- Pour some wine and relax
Single-Serve Pour Over
There are two categories of coffee drinkers in the world: those that drink coffee on a daily basis and those who “refuse to drink anything other than pour over.” If you fall into the latter category, you’re in luck. A new trend is making its way onto the trails, and it tries to answer the perennial challenge of how to get quality pour-over coffee into the wilderness in a practical manner. Companies such as Kuju Coffee have developed single-serve pour over premium coffee packets for a community of outdoor enthusiasts with the purpose of putting an end to the use of instant coffee in the wilderness in recent years.
For: Campers, hikers, and backpackers who just cannot function without their pour over and are not interested in sharing their stash.
It’s simple to pack, transport, and clean.
What you’ll need
- Packets of single-serve pour over tea are available
- Mug for coffee
- The use of a heat source (such as a camp stove, barbecue, or campfire)
Instructions may vary depending on the coffee brand, but in general, you should fasten the pour over anchors to the side of your mug, pour hot water over the included coffee grinds, and allow the contents to drip into your drink until the coffee is absorbed.
Making coffee the old-fashioned way in the wild west is a great way to start your camping adventure if you’re traveling outside in quest of a nice old-fashioned, primitive camping experience. In fact, Cowboy Coffee has earned a long-standing reputation as the most realistic camp coffee available – so much so that the name itself conjures up images of a thrilling journey. If you want to have a cup of cowboy coffee these days, there is no requirement that you cook it over hot coals or corral a herd of rambunctious cattle.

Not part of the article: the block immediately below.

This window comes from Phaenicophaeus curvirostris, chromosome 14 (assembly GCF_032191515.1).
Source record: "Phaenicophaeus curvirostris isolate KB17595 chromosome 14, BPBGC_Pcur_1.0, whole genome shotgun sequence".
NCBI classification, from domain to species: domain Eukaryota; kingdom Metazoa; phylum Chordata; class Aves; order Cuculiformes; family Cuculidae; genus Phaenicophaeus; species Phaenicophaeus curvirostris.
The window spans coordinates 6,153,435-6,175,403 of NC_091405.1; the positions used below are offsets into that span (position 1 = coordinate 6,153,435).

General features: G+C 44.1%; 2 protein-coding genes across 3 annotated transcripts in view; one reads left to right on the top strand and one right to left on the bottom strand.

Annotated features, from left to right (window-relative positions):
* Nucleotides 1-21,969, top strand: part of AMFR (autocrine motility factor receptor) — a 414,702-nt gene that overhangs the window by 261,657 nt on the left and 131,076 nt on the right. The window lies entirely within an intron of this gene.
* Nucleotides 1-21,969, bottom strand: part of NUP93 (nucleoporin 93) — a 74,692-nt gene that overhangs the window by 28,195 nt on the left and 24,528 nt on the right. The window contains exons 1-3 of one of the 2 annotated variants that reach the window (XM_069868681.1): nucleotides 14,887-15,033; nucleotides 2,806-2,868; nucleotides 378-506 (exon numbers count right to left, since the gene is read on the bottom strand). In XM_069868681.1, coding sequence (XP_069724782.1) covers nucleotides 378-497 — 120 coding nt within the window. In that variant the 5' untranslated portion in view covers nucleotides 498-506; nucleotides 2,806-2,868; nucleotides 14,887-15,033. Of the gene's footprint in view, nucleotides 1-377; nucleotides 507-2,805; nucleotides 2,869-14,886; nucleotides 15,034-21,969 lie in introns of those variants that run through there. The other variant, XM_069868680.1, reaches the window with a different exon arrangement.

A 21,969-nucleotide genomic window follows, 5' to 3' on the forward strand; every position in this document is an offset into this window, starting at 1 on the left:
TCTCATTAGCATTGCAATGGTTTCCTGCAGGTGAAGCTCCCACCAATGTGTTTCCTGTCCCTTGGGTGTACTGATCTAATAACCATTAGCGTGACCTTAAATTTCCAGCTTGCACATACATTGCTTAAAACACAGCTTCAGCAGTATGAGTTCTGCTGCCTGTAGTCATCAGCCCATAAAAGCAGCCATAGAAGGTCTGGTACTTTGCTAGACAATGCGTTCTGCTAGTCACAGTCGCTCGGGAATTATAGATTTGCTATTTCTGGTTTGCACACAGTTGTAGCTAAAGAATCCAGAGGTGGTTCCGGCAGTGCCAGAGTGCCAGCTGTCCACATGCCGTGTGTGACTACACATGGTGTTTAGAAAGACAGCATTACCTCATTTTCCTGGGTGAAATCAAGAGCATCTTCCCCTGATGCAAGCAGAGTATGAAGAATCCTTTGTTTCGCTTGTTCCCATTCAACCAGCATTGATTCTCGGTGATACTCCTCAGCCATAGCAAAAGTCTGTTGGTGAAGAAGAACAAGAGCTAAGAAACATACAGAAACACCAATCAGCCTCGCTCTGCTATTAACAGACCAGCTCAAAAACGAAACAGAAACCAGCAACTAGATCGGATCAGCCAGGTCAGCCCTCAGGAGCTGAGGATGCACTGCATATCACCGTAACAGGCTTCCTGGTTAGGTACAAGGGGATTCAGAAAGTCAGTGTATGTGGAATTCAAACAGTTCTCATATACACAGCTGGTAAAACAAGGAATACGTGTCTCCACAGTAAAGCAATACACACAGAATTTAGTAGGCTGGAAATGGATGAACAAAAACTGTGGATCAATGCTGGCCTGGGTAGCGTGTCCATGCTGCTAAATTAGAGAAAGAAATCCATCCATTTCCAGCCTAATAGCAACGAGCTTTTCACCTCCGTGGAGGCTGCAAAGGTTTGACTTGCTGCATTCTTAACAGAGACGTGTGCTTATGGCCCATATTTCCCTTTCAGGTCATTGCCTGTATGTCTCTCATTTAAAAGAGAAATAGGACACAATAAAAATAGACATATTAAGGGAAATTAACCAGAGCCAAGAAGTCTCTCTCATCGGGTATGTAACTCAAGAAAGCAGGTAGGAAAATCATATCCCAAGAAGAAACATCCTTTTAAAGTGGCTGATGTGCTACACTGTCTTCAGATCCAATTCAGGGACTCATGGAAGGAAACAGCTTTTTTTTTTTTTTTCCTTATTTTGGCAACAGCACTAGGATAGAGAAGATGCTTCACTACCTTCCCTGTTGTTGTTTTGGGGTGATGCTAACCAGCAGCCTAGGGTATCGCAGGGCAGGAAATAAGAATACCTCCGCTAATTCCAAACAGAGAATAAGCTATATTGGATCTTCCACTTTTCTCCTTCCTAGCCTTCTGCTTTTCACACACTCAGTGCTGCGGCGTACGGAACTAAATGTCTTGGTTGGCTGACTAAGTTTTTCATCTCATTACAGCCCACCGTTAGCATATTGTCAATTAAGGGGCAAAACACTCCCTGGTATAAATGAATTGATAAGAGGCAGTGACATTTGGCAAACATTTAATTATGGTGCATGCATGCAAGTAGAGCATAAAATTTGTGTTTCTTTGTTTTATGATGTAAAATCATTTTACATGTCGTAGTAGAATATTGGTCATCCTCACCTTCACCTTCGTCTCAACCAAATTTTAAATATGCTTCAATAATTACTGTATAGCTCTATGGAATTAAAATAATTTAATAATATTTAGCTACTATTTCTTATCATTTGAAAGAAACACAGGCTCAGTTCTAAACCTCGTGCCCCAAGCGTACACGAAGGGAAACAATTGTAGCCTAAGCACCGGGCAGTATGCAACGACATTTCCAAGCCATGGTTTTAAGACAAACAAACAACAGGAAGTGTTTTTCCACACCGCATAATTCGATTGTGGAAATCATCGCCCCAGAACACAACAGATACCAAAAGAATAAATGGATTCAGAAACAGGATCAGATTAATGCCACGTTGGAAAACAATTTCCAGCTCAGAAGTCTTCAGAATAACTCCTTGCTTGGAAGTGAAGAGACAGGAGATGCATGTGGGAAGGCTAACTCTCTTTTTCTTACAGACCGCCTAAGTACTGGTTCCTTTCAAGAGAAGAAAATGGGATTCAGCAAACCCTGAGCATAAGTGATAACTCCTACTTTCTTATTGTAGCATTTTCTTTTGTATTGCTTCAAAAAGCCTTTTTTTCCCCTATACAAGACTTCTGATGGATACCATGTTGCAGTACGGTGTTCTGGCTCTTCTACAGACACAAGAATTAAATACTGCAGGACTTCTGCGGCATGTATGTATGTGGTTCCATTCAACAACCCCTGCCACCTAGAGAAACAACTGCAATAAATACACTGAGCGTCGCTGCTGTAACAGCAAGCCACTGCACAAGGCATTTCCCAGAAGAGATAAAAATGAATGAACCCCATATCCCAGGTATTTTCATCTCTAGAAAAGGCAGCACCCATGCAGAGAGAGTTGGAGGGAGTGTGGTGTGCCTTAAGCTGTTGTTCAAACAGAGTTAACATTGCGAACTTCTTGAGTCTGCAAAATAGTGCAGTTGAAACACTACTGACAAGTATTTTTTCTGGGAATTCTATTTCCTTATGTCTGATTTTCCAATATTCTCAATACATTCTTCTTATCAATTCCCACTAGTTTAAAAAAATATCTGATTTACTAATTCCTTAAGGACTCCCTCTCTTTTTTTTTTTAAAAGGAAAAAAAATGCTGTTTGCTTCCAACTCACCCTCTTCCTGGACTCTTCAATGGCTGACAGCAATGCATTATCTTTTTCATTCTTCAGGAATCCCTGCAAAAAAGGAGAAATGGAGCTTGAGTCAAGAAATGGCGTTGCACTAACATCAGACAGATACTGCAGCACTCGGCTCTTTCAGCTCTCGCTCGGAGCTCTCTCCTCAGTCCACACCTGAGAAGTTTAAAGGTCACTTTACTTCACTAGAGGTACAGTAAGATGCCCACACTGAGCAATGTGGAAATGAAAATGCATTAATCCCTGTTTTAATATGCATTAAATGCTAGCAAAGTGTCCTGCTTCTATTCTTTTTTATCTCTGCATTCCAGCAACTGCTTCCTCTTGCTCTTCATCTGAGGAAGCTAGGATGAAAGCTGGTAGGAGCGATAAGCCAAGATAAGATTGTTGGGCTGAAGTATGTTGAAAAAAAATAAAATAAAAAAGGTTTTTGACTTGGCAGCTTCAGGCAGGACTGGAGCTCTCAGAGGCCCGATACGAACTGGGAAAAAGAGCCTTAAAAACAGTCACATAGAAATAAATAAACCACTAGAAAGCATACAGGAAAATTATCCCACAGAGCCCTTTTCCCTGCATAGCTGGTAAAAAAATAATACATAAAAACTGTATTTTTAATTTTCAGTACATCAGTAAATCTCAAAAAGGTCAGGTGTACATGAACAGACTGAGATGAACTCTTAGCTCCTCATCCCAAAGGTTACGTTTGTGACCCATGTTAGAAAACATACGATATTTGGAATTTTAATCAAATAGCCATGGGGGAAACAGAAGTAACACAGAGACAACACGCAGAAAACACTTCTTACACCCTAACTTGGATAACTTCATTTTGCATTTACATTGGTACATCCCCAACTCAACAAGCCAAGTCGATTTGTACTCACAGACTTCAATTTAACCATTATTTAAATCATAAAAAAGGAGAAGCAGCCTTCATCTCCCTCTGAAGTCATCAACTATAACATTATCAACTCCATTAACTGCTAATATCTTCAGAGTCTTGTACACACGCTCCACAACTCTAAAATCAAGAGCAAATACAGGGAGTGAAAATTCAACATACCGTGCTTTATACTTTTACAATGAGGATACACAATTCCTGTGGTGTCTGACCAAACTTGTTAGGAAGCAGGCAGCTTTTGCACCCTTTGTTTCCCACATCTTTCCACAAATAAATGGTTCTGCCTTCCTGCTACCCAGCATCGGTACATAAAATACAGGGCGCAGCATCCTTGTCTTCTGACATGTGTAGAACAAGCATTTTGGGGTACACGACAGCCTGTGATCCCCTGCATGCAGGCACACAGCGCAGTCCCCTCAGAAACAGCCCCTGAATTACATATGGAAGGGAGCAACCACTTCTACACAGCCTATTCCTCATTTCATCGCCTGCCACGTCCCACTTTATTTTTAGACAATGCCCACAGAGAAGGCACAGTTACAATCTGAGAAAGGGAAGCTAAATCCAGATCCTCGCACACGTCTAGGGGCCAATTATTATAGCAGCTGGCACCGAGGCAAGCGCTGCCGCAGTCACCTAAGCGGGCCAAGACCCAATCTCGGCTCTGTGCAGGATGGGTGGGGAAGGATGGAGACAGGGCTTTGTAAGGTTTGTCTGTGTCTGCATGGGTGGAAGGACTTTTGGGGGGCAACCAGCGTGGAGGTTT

To make cowboy coffee, all you have to do is combine coffee and heating water on a stovetop.
To top it all off, cowboy coffee may be brewed in big volumes and divided between your traveling companions if you have more than one coffee enthusiast in your company.
Backpackers who want to reduce the weight of their packs would benefit from this product. Groups of people who are camping, hiking, or backpacking and do not want to complicate the coffee-making procedure should use this method. Cowboys and Westerners are fans.
In general, this is one of the simplest techniques of making coffee. There is very minimal cleaning and little to no preparation required. What you’ll need is the following:
- In general, this is one of the most straightforward techniques of making coffee. There is little to no cleaning and little to no preparation required for this recipe. You’ll need the following supplies:
Despite its modest roots, Cowboy Coffee may be prepared in a variety of creative ways. As a courtesy to our forefathers, we’ll keep things simple by giving the quickest and most conventional option available.
- Fill a saucepan halfway with water
- Place the pot over a campfire or on a stove to heat it. When the water reaches a rolling boil, remove it from the heat source immediately. Coffee grounds should be added. Ensure that the coffee grounds are well mixed. Allow the pot to sit for 2-3 minutes to allow the grinds to steep. Add a tiny quantity of cold water to the mixture